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A Victory and a Challenge

Iron Girl Recap

A few weeks ago, I ran the Iron Girl half marathon in Clearwater. This was the last "big" race I'd planned for the spring, so I wanted to do well, but I also hadn't been training to PR (I guess I never really do). And since my sister had planned to bring her family out to spectate, we decided we'd attempt to have my four-year-old niece, Evie, run across the finish line with me. (We tried this once before, but I was too close to a marathon PR to slow down, so I left her trailing behind me.) Because this was a smaller race and a women's-only race, I wasn't too worried about being a disruption to the race.

So my focus during the race was on Evie--and it's a good thing I had a focus other than time, because, as it turned out, my watch wasn't charged, and it wasn't going to last my whole race. But in my experience, this lack of knowing, of constantly monitoring my pace, has served me well during races. (In fact, during last year's Iron Girl, I forgot my watch entirely and still did well.) The watch served me well in the initial miles, kept me from going out too fast, and before it died, I felt I had established a good, level pace, so all I had to do was maintain it for about the second half. Without the burden of having to monitor my pace, I instead focused on just going for it, getting to Evie at the end. I had to get to Evie, I kept thinking. I played out how it would go in my head. It would happen fast; I'd have to be very alert and prepared to slow down--not a natural instinct at the very end of a race.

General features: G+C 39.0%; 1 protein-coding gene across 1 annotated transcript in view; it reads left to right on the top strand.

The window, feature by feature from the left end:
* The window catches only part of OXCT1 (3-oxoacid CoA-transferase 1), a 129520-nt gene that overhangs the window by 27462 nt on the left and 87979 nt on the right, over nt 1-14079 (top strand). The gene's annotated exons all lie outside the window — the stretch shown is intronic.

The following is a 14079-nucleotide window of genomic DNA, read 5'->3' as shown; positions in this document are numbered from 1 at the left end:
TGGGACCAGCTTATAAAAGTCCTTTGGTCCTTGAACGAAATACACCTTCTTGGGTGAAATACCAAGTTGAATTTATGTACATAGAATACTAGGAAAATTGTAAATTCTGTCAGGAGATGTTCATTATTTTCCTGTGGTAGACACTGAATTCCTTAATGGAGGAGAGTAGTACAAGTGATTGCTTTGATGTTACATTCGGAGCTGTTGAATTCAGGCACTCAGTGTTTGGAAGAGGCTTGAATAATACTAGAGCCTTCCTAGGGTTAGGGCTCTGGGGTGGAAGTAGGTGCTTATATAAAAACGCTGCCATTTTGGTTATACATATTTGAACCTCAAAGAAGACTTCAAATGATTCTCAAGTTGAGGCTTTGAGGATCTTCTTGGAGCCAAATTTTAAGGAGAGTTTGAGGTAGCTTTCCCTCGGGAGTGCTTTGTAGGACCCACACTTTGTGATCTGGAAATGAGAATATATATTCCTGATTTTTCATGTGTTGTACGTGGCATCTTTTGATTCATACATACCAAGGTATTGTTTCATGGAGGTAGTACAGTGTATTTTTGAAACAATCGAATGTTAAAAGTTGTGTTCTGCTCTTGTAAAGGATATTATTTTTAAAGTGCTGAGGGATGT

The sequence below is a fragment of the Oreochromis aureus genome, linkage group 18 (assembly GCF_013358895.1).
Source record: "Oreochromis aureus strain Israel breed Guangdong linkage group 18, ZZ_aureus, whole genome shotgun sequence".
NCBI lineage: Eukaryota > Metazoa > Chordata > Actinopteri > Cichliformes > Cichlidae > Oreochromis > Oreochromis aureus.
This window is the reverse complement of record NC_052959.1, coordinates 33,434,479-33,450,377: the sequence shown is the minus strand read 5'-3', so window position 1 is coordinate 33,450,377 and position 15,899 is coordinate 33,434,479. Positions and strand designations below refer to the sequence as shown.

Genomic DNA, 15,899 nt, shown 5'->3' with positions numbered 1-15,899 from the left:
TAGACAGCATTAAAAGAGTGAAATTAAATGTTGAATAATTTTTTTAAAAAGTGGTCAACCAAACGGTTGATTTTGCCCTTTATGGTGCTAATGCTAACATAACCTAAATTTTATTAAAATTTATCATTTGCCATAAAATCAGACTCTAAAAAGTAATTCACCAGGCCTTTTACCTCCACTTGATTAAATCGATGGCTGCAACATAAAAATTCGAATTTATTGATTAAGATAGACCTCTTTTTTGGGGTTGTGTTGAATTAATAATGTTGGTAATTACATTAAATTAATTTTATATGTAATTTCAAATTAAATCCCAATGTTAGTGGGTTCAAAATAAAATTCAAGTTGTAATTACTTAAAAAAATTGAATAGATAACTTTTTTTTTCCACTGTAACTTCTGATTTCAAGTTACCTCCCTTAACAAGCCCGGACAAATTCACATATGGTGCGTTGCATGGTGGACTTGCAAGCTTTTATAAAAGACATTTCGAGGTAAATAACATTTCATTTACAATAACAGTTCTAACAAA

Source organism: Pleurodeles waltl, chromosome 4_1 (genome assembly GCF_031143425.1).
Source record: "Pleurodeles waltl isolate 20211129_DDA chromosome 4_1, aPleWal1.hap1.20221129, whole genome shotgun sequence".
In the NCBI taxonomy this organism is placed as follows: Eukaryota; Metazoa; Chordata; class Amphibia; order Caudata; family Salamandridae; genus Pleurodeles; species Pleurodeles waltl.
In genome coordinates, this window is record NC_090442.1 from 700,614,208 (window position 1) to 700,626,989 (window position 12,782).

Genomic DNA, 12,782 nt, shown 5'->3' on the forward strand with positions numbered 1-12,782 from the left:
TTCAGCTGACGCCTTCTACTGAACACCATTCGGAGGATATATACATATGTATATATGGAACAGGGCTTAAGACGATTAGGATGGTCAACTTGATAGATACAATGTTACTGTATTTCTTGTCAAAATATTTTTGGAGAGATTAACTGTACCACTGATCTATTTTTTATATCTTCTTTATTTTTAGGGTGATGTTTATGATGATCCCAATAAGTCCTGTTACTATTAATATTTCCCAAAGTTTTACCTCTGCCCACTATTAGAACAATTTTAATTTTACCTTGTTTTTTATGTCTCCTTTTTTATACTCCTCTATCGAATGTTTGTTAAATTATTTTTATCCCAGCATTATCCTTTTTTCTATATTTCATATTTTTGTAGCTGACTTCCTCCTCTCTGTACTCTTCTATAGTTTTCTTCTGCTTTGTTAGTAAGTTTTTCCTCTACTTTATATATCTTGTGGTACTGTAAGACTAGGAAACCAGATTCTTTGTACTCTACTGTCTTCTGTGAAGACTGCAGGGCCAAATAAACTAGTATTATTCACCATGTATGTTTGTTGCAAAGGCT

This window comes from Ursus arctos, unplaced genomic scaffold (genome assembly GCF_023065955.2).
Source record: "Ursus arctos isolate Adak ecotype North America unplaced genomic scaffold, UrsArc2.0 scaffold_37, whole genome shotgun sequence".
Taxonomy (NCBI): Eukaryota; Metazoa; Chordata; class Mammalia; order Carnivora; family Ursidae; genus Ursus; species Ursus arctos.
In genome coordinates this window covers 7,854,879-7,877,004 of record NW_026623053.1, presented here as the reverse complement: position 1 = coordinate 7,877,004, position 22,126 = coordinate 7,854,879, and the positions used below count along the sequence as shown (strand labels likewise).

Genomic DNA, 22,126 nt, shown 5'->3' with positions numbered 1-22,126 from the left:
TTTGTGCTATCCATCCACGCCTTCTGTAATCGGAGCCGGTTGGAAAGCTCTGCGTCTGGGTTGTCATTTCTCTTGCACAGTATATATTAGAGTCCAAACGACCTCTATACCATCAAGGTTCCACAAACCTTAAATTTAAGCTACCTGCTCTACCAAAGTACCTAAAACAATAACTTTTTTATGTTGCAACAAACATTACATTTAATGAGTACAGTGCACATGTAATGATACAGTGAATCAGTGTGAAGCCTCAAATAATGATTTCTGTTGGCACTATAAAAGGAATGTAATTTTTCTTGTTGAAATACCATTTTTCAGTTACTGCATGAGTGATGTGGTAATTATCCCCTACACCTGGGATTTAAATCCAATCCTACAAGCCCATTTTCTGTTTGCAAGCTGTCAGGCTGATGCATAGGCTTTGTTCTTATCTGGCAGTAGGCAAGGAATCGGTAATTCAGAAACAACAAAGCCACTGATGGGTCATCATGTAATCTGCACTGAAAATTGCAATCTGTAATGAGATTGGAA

But it all worked out beautifully. I saw them on the sidelines, my sister lifted Evie over the railing, and I held my hand out to her. She moved her little legs as fast as they would go, and together we crossed the finish line, as the announcer praised "mom" for a good finish. I think Evie was startled by it all; she'd never experience anything quite like this. She's seen me race before, but it's a different experience being thrown into it at the most climactic point, with a bunch of strangers yelling at you, as encouraging as their words may be. I was very proud of her, and this was one of the most special races I've run because she finished it with me.

Look at her determined little face!

My little champ.

Abstract art by Evie and Eleanora.

So, while I was as pleased as I thought I could be with how this race turned out, it turned out that I had actually run a PR! I didn't know my time when I crossed the finish line, because my watch had died and I was so focused on finding Evie. I knew I was close, but I didn't find out my actual score until the next day. I shaved more than a minute off of my previous PR. Perhaps it was the fact that I didn't have my watch; perhaps it was my drive to get to Evie. Probably it was both. This otherwise wasn't an easy race--it contained four bridge runs, big ones. So now I'll have to take Evie with me to all my races and keep her at the end as my secret weapon.

The Aftermath